Black Butler Volume 2

As high sciety’s social calendar opens up and the Season draws to a close, London is gripped by fear. Someone has taken to stalking women of the night and painting the town red…in their blood. But while the name on everyone’s lips is “Jack the Ripper,” the name on Queen Vitoria’s lips is Phantomhive. Summoned to London to clean up the mess created by this madman, young earl Ciel Phantomhive arrives with his extraordinary butler Sebastian, at his side to pour him tea, polish his silver, and …investigate a serial killer!

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By Yana Tosobo
Publisher: Yen Press
Age Rating: Older Teen
Genre: Supernatural
Price: $10.99
Rating: ★★★★½

The second volume of Black Butler starts off as light-hearted as the first. It opens by showing us a day in the life of Sebastian, as he deals with idiotic servants and a caprious master who off-handedly mentions that several orphans will be visiting…the next day. Sebastian’s internal dialog throughout this chapter is just hilarious as he tries to keep his cool with each new catastrophe interrupting his attempts to prepare for the visit. And his stress-reliever at like this is just awesome. Cats. He loves them, and where he comes from, they don’t have pets like cats. I love the image of the pets they do have. Even though I enjoyed the first volume, this chapter cemented Black Butler as a must have title.

Things start to get more serious after this chapter, as Ciel is called by “her” to look into the murders that have been happening in the East End of London, Jack the Ripper. It’s a slow build up as the search for him starts. Ciel’s aunt, known as Madame Red is introduced as is her friend, Lau, the British Branch Manager of the Chinese trading company Kong Rong. We also meet one of Ciel’s underworld contacts, a very odd man known as the Undertaker, a rather appropriate contact considering the case. Sebastian gets some payback here, as he engages in some misdirection that leads to Ciel being forced to attend a ball dressed as a girl as part of the investigation. He is a devil after all. The volume ends with Jack’s identity being revealed, and it’s quite a twist. There is more to the killings that just being random murders.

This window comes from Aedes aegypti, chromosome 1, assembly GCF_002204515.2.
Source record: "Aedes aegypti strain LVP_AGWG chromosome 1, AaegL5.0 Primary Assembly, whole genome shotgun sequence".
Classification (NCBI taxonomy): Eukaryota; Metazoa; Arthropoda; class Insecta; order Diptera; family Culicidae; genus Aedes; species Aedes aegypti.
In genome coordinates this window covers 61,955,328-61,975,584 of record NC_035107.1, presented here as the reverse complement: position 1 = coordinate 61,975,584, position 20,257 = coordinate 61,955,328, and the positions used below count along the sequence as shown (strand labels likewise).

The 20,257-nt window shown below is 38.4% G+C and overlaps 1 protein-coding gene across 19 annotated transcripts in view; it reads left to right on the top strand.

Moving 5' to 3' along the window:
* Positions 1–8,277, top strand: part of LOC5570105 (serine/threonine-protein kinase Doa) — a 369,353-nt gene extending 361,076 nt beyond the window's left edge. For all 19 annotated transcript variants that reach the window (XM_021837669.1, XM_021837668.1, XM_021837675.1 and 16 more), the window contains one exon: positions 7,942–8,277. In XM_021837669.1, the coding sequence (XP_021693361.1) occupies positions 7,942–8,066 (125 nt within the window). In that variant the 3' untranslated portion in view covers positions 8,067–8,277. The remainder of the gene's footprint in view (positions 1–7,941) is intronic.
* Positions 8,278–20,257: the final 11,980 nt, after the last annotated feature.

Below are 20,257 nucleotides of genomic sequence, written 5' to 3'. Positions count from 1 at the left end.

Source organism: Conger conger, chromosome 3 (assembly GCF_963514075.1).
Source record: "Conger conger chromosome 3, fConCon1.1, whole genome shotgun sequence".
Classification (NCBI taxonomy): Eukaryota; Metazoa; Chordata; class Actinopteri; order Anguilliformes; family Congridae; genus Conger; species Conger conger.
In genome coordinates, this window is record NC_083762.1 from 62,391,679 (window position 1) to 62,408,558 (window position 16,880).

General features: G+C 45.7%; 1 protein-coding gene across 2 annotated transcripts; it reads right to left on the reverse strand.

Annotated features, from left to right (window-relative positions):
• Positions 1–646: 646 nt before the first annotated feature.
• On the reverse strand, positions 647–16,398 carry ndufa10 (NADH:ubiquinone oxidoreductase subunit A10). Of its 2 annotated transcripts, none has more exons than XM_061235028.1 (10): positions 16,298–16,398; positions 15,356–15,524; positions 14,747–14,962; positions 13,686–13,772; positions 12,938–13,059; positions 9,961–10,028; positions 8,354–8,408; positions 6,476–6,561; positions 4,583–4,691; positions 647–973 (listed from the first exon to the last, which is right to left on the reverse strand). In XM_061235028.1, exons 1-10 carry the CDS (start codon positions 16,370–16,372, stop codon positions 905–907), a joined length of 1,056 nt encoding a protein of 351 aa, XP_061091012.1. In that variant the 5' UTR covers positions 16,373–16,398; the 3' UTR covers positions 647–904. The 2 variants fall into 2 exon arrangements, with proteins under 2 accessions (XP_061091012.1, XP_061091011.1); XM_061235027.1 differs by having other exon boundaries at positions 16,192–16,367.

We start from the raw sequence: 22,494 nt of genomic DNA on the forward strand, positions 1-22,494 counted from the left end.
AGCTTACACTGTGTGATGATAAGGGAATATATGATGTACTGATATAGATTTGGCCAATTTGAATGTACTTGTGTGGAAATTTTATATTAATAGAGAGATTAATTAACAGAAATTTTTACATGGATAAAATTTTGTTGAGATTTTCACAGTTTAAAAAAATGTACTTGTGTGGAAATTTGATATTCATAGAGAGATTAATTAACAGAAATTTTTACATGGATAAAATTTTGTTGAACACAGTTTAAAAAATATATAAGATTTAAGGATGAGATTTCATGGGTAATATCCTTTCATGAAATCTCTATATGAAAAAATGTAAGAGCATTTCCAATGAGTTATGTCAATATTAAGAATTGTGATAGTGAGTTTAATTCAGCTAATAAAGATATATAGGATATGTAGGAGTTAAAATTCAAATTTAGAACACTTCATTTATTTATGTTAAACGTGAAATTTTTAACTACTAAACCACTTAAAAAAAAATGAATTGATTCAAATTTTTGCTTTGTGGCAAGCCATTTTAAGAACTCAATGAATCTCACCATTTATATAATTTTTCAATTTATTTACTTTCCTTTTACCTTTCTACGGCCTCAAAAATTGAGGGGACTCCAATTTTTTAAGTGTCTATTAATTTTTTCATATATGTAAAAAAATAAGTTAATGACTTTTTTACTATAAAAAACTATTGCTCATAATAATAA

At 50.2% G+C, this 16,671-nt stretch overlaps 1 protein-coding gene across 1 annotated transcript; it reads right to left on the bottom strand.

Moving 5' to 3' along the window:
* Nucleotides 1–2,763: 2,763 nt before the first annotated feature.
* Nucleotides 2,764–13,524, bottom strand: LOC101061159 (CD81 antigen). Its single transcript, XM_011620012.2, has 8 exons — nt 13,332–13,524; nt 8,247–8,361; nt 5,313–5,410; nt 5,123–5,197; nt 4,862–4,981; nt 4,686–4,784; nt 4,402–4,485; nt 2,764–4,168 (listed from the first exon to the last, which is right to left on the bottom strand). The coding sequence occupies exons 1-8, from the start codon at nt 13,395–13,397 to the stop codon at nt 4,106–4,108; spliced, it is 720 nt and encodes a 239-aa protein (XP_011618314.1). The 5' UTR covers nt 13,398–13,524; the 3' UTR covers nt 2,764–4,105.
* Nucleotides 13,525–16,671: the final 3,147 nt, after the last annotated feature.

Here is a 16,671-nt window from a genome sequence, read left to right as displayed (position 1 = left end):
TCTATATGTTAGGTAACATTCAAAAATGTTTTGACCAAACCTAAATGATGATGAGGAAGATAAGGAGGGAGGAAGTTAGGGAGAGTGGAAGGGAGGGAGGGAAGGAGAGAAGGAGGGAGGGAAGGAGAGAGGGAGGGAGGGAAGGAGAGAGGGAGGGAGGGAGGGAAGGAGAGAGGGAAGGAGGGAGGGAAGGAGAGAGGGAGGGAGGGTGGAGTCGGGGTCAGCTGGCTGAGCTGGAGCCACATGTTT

I’m still really enjoying Black Butler. There is still a good amount of humor, even without the comedy relief servants. The wicked humor between Sebastian and Ciel balances well with the darker drama that is growing in the series. And Sebastian’s moments with cats really make me smile. But when it get serious, it doesn’t hold anything back. Even though we don’t get to see the scene of the last murder, we can tell from Ciel’s reaction that it is truely horrifying.

There are some nice extras that round out the volume, including a bonus scene that shows Ciel’s “training” to act like a proper lady, a look behind the scene of making the manga with Toboso, and a picture of the cast as in a medical drama. And doctor just might be needed with the promise of a serious fight coming up in the next volume. I look forward to seeing Sebastian in action after the small glimpses we’ve gotten so far.

Ghost Hunt Volumes 1-2

Ordinary high school student Mai Taniyama is drawn into the world of ghosts and spirits when her school hires Kazuya Shibuya of Shibuya Psychic Research to investigate alleged haunting of an old school building. After accidentally breaking a very expensive camera and injuring Shibuya’s assistant Linn, Mai becomes his assistant. They are soon joined by a Shinto Miko, a Buddhist monk, a psychic medium and a Catholic priest. The school wants to be very sure there are no spirits to interrupt the buildings demolition.

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Story by Fuyumi Ono; Adapted by Shiho Inada
Publisher: Del Rey Manga
Age Rating: Teen
Genre: Supernatural/Horror
Price: $10.95
Rating: ★★★★★

Ghost Hunt is based on a series of light novels originally published in the late 80s to mid 90’s. It follows the cases of Shibuya Psychic Research as they investigate alleged hauntings and find the cause, whether it is natural or otherwise. Of course, more often than not, the hauntings will be real.